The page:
Then there’s “Dutch courage”—aka, courage that’s gained by downing a big slug of alcohol—not true courage at all. The phrase can mean not just false courage, but also alcohol itself.
For example, if you were anxious about asking someone on a date, you could have a tipple of Dutch courage to calm your nerves.
You’ll notice that several of these derisive phrases allude to the drinking habits of the Dutch, which at the time were believed to be excessive. This probably wasn’t true and was just a case of viewing “foreigners” in a negative light.
Tipples and the hard stuff
“Tipple,” by the way, means either a drink of alcohol, or the act of drinking itself. It has the sense of drinking tiny amounts, almost continuously. Imagine someone who carries a flask of whisky in a jacket pocket and secretly takes small sips all day long. They would be a “tippler,” and they would be “tippling.”
(By the way, just so you don’t get confused, a “tippler” is also a type of pigeon specially bred for endurance flying. The original Tippler was a cross between a French Cumulet and an Indian Highflyer. In contests, Tipplers have stayed aloft for up to 20 hours!)
OK, back to drinking. If someone is tippling, hopefully they’re not drinking “the hard stuff.” That phrase refers to drinks with a high alcohol content, like rum, vodka, and tequila. In contrast, drinks with a lower alcohol content include beer, wine, and hard cider.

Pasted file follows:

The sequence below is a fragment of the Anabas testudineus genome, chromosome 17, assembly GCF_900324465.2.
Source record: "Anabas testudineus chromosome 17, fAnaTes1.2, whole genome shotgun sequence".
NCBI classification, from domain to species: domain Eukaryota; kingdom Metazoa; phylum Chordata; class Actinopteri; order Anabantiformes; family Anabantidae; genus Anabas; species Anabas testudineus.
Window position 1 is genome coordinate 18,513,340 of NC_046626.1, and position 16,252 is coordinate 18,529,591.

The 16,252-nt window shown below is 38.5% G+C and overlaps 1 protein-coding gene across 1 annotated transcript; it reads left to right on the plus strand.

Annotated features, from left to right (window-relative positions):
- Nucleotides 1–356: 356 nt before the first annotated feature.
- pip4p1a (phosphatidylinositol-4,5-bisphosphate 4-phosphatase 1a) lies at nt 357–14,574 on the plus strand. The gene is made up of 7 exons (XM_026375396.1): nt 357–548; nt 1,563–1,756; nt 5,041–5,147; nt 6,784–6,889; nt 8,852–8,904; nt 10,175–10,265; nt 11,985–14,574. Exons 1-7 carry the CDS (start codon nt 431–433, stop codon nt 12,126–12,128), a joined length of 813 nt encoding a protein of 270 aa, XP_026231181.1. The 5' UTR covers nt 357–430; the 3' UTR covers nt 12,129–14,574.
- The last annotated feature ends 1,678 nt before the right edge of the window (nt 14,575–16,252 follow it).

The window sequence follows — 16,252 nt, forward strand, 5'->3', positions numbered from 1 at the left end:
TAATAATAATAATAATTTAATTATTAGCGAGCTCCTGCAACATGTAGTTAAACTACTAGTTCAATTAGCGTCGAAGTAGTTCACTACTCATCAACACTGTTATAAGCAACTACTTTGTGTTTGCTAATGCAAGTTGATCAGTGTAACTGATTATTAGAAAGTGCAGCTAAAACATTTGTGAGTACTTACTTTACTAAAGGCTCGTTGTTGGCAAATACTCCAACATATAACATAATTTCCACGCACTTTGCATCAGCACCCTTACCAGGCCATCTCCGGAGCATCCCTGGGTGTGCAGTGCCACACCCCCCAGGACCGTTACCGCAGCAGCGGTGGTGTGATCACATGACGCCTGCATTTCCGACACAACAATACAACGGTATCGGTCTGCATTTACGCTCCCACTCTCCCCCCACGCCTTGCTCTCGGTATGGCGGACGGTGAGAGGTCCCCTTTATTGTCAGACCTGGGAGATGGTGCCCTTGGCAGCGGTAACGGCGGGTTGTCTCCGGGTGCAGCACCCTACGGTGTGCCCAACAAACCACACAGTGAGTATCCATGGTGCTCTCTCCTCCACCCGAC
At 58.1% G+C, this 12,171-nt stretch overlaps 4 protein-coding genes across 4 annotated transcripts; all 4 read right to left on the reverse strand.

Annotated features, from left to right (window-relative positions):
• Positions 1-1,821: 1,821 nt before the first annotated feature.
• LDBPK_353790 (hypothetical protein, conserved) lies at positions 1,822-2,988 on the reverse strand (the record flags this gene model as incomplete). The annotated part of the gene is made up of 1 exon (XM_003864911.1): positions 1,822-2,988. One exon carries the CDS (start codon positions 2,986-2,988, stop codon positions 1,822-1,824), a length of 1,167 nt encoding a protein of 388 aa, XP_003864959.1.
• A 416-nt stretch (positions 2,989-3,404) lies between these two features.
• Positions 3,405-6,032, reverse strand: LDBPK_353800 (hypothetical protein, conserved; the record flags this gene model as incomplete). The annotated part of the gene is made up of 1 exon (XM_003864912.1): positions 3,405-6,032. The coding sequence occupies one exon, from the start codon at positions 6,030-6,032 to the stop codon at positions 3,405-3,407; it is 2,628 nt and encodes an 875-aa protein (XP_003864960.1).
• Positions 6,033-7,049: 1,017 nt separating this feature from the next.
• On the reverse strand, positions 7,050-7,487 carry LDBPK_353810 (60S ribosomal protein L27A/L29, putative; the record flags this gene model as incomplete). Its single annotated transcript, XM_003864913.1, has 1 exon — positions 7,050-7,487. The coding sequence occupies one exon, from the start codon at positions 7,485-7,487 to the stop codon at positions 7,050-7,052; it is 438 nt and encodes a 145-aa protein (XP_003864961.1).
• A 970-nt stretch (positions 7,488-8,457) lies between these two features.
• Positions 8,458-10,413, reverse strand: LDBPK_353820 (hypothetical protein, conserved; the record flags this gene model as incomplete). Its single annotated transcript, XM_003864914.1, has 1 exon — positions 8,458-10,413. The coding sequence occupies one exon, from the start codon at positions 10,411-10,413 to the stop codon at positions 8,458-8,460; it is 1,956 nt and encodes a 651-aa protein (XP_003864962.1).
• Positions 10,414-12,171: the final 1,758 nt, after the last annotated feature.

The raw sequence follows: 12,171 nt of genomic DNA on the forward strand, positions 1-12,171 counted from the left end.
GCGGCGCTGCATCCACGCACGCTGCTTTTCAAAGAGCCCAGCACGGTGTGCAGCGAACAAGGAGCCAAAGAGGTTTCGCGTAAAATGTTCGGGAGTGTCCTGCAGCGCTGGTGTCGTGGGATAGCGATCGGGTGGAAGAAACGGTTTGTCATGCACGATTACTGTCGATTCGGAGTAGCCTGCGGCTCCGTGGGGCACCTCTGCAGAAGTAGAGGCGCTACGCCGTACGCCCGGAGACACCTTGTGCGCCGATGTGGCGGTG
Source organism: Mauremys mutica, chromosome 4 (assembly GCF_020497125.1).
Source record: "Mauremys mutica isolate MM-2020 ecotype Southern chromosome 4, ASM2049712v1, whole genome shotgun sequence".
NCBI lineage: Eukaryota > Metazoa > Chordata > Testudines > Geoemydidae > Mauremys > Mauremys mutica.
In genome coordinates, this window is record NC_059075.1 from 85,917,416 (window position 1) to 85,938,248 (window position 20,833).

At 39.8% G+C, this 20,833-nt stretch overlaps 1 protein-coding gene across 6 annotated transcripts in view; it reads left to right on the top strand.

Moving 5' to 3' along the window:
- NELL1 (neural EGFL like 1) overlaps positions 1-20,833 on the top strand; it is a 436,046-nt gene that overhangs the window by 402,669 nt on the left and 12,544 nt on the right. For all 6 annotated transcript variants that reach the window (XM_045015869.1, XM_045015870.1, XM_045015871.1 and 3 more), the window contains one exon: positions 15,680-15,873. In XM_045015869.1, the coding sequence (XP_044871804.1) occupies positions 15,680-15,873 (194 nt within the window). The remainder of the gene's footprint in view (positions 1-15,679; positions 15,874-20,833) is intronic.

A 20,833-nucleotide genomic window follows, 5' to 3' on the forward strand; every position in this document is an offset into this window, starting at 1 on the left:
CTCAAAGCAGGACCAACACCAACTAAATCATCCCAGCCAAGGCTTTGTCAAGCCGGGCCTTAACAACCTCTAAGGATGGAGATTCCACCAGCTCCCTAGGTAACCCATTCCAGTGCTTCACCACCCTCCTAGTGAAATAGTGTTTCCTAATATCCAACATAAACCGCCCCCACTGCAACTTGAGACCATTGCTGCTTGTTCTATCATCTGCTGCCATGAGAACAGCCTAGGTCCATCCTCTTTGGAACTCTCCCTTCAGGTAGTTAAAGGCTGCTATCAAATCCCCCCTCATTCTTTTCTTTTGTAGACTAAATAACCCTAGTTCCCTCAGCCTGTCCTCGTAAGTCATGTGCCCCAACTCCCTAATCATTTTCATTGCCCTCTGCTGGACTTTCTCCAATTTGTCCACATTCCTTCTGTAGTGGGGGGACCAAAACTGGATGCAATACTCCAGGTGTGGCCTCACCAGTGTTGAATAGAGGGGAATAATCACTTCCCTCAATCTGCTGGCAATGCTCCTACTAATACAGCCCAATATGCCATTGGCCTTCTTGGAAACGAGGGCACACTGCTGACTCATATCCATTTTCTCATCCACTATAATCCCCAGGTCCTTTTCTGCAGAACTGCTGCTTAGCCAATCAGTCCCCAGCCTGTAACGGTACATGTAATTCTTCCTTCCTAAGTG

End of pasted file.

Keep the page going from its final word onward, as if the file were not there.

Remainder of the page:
By the way, there are several reasons why hard alcohol is called “hard.” One of them is that “hard” used to mean “harsh and unpleasant.” In the 1500s, people started to call sharp, acidic wines “hard wines” for this reason. The name stuck, and it evolved over time to mean any drink with a high percentage of alcohol by volume.
Finally, let’s talk about one other fun term—"nipperkin"!
A nipperken is a small container used to measure alcohol. Over time, the word also came to mean the amount of alcohol itself, as in, “I’ll have a nipperkin of grog.”
The origin of this word is uncertain, but we believe it came from the Dutch “nippen” meaning “to sip,” paired with “-kin,” a suffix added to words to give them a diminutive sense. Thus “nipper” plus “kin” would mean “a sip” that is “tiny.”
This sense is still used today when we talk about “having a nip.” That means we’re having a wee sip of alcohol—perhaps a teeny sip of Bailey’s Irish Cream before heading to bed.
Remember, listeners, that alcohol is only for folks 21 and over, and that all of us should practice drinking in moderation. Until next time—cheers!
Culinary Lore. Origin of word ‘Hooch’ for Liquor. September 29, 2012. Accessed August 6, 2021.
Martin, George. The Phrase Finder. Dutch courage. Accessed August 6, 2021.
Merriam-Webster dictionary online. Tipple. Accessed August 6, 2021.
Oxford English Dictionary Online. Dutch, hooch, hoochinoo, nipperkin. Accessed August 6, 2021.
PigeonPedia. Tippler Pigeons: Breed Information and Facts. Accessed August 6, 2021.
Treguer, Pascal. Word Histories. A Phrase Based On Prejudice: ‘Dutch Courage.’ Accessed August 6, 2021.
University of Michigan Library. Middle English Compendium. Bous. Accessed August 6, 2021.